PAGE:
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A CRITIQUE OF MODERN TEXT

A lot of ‘text’ in the modern 21st century has become increasingly formal in nature (or ‘corporatized’ if you want to call it) with an emphasis on using the most regulated form of language for even minuscule things. People will argue that the reasoning behind this is to make their pitch/company/memo/whatever look as appealing and structurally sound as possible to their investors/shareholders/clients etc. And maybe from one perspective, this is a correct belief.

But pray tell, does this sentence make any sense? :

“Our Mission is to scout profitable growth opportunities in relationships, both internally and externally, in emerging, mission-inclusive markets, and explore new paradigms and then filter and communicate and evangelize the findings.”

Now this is not regarding any specific example (It’s just something we saw online) and we’re not pointing any fingers but it is indeed quite similar to stuff you may hear in marketing workshops or hell, even an e-mail from your boss. It’s all surface, in our opinion. Artificial constructs that seem important a relevant but is just meaningless inside. Which, unfortunately is mistaken or sophistication in many circles. Trust us, it’s not. You can accomplish much more professionalism by exhibiting clarity.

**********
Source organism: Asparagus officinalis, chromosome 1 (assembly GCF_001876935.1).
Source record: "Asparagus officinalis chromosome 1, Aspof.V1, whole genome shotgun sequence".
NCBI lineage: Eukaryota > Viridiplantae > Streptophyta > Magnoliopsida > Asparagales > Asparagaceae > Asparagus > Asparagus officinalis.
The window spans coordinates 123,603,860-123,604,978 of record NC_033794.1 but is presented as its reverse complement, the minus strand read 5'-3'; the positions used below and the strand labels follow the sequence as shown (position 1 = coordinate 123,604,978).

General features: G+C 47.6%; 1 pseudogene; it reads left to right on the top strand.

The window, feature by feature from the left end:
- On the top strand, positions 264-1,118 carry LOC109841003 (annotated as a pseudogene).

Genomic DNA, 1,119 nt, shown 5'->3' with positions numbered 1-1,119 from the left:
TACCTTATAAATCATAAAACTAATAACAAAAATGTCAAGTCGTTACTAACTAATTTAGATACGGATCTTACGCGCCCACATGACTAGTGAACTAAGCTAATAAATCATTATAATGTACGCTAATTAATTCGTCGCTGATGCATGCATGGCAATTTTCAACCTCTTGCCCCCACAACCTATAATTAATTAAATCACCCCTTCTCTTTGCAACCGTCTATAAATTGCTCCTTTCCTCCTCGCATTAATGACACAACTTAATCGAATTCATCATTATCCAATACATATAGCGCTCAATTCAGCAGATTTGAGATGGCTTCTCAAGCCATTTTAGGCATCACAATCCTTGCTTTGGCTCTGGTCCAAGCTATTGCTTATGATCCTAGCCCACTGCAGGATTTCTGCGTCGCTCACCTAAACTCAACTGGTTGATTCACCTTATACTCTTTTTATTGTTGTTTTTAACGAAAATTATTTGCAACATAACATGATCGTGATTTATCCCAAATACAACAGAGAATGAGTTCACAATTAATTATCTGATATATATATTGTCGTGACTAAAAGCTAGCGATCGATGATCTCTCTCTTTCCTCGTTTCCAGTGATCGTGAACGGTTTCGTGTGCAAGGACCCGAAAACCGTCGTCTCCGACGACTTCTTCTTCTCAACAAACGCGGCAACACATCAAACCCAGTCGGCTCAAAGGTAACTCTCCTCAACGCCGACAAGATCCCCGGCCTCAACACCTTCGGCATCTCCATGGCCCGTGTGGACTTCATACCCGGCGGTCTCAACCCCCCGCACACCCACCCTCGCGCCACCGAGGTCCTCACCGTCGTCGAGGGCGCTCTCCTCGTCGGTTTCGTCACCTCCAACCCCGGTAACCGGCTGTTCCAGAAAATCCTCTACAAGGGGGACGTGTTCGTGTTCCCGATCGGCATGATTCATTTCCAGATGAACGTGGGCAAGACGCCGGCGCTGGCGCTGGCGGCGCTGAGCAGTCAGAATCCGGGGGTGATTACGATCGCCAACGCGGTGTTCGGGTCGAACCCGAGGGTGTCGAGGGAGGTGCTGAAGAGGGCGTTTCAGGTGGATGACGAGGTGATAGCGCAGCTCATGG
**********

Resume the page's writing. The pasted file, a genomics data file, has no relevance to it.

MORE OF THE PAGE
“Nope. MORE clarity”

The thing is: people have access to information. LOTS of it. At all time. On their laptops. On their smartphones. There is not a topic that can’t be accessed within a few clicks and if you’re someone who’s trying to pull a fast one over increasingly savvy consumers, you’re going to fail. Hard. Attempts to overtly manipulate information will be spotted out in an instant by an increasingly aware (and cynical) audience. The shadow of excessive consumerism has made people increasingly prone to micromanagement.

“ Don’t convolute simple things”

Contrary to what the folks at Volkswagen will tell you, Honesty is actually the best policy. You can make it formal, truthful and fun to read. It’s not hard to do. Couple of things to keep in mind are: 1) A focus on positive qualities: where you can use technical terms like safety, efficiency, productivity etc. and not use overcomplicate technical jargon like optimum calibration, maximized audit etc. etc. You should not sound like an electronics manual if you’re someone who’s sincere about communicating with investors and clients. 2) Make it fun to read: Ensure that the words flow, display cohesion and display the message with clarity. Be it a vision/mission statement or general information.

There is technically no perfect text. And great content is equal parts meaning and presentation. This is an important aspect to learn in areas like advertising/marketing/content marketing. The effort has to be undertaken to integrate your text with substance and not only just wordplay. There should be an inherent integrity and sincerity to your text that seeks to strike a chord with readers and not just overwhelm them until the line gets blurred.